[open-science] SPARC author addendum uses CC-NC licence and now all hybrid publishers have followed

Heather Morrison heatherm at eln.bc.ca
Mon Dec 12 04:43:49 UTC 2011

Comment and question for Michael below - best, heater

On 11-Dec-11, at 7:36 PM, Michael Nielsen wrote:

> On Sun, 11 Dec 2011, Heather Morrison wrote:
>> Two comments (capitals are just a formatting thing, I'm not angry!)
>> It sounds to me like you are making a common mistake, assuming that  
>> copyright applies to ideas. Please correct me if I am wrong about  
>> this.
> I'm well aware copyright law isn't intended to apply to ideas.  The  
> intent of my remark was to summarize part of the reason I am broadly  
> in favour of the general principle that publicly funded science  
> should be open science. The use of non-NC licenses seems to me to  
> follow as a very specific instance of this broad general principle.   
> I hope that clarifies the intent of my remarks.

Comment: this does clarify your intent - and it is a noble intent -  
with respect to this one issue. I don't agree that the one follows  
from the other, except in a simplistic sense.

Question for you: your comments here are on publicly funded science.  
The discussion on the list has been about scholarly publishing CC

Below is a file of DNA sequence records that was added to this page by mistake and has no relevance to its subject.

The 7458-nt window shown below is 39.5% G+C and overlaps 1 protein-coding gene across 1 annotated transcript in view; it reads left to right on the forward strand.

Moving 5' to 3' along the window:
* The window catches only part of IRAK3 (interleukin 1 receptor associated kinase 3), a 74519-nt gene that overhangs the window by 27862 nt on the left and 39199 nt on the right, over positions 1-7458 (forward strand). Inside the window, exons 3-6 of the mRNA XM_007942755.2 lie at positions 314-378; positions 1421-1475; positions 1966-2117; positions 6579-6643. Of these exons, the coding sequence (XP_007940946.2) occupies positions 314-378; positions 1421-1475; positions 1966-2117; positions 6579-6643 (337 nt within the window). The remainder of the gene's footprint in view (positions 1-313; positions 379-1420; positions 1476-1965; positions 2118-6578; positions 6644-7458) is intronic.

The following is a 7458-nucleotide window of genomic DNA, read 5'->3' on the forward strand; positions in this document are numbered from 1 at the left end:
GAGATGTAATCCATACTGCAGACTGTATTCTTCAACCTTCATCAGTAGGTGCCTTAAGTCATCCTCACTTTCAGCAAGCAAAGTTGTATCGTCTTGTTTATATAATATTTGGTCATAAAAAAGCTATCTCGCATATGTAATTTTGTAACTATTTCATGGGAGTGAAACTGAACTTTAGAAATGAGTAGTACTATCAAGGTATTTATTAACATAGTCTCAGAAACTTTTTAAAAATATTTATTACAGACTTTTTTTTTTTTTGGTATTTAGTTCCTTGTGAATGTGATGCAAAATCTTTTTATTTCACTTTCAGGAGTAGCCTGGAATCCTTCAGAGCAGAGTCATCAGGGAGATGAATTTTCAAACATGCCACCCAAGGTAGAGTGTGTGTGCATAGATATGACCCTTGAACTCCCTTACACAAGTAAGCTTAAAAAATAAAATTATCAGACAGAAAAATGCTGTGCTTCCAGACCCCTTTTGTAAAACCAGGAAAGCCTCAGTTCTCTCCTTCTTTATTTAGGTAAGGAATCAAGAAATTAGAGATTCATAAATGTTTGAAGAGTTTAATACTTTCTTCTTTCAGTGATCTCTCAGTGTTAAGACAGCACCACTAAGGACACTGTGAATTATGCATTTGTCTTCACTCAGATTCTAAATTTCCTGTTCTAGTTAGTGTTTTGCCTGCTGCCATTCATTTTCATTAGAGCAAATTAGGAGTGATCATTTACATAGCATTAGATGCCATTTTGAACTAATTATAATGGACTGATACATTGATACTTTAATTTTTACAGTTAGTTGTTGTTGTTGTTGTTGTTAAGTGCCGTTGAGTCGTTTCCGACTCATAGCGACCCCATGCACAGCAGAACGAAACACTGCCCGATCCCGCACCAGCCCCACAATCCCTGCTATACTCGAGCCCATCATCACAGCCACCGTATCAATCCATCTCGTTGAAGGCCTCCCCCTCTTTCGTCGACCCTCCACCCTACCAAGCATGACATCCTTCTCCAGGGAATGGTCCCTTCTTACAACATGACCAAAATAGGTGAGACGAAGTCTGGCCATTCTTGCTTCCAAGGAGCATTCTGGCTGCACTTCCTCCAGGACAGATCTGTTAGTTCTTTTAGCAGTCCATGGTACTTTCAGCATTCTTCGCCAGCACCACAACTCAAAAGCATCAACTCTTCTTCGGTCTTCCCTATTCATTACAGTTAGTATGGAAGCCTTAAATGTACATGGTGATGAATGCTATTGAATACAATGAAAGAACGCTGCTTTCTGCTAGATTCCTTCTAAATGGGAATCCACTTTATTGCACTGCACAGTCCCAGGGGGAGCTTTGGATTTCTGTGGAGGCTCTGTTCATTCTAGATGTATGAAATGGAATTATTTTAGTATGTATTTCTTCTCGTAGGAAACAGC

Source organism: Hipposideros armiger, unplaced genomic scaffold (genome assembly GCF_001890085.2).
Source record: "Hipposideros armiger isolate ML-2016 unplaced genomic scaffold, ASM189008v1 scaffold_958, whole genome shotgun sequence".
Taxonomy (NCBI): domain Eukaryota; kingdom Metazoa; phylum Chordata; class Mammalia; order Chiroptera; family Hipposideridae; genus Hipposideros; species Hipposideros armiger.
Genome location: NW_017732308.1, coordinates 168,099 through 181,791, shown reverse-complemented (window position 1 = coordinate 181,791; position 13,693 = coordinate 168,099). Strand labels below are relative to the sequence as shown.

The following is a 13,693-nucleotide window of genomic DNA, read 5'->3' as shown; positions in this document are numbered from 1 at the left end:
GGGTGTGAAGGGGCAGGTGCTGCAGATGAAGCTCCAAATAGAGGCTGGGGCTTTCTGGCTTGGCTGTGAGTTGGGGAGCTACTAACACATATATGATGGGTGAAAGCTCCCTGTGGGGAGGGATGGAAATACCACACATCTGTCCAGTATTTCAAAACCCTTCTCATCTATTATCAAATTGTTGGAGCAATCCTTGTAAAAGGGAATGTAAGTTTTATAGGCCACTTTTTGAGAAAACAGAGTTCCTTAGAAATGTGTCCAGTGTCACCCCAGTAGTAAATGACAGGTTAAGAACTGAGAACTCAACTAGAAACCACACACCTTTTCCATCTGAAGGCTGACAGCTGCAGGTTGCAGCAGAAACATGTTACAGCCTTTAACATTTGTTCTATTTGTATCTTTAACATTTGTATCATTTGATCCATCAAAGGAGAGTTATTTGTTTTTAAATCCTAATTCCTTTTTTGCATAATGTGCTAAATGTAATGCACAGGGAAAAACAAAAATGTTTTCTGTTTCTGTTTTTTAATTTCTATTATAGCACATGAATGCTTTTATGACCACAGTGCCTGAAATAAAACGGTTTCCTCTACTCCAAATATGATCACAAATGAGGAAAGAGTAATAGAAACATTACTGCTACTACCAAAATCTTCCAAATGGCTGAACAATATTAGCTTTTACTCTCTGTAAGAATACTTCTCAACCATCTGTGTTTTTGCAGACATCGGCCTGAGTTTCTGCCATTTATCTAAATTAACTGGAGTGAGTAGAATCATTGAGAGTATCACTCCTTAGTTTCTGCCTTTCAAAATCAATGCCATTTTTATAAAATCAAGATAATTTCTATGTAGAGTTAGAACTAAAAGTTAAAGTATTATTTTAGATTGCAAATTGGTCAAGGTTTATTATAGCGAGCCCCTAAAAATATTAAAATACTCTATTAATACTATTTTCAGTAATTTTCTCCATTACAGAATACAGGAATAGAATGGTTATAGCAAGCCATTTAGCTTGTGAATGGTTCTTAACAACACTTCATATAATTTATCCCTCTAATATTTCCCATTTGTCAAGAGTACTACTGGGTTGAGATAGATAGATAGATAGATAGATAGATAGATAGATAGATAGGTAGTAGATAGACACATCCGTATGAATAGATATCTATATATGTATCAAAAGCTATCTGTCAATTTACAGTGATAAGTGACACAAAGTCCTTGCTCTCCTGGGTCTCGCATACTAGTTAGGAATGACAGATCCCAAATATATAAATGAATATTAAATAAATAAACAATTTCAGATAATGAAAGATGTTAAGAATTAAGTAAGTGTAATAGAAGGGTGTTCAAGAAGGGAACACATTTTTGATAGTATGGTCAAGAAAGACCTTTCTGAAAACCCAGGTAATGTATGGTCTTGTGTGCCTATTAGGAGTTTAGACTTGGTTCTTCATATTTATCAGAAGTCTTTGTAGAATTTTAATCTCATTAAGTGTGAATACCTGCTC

licensing in general - what I understand as a plan to pressure all OA  
publishers to adopt CC-BY licenses, as well as about eliminating the  
NC option from CC licensing. Can you comment on these two broader  
issues? Do you have an intent here, and if so, what is it?

>> It sounds to me like you are saying that  commercial products  
>> "benefits the broader public" and is a "broader commons". Is this  
>> what you meant to say? If so, I have some further questions for  
>> you...
> I certainly believe that many commercial products benefit the  
> broader public.  On the other hand, I don't believe that most (there  
> are some exceptions) commercial products are part of a broader  
> commons, although of course they do build on a broad background  
> commons of basic scientific research.
> Michael

More information about the open-science mailing list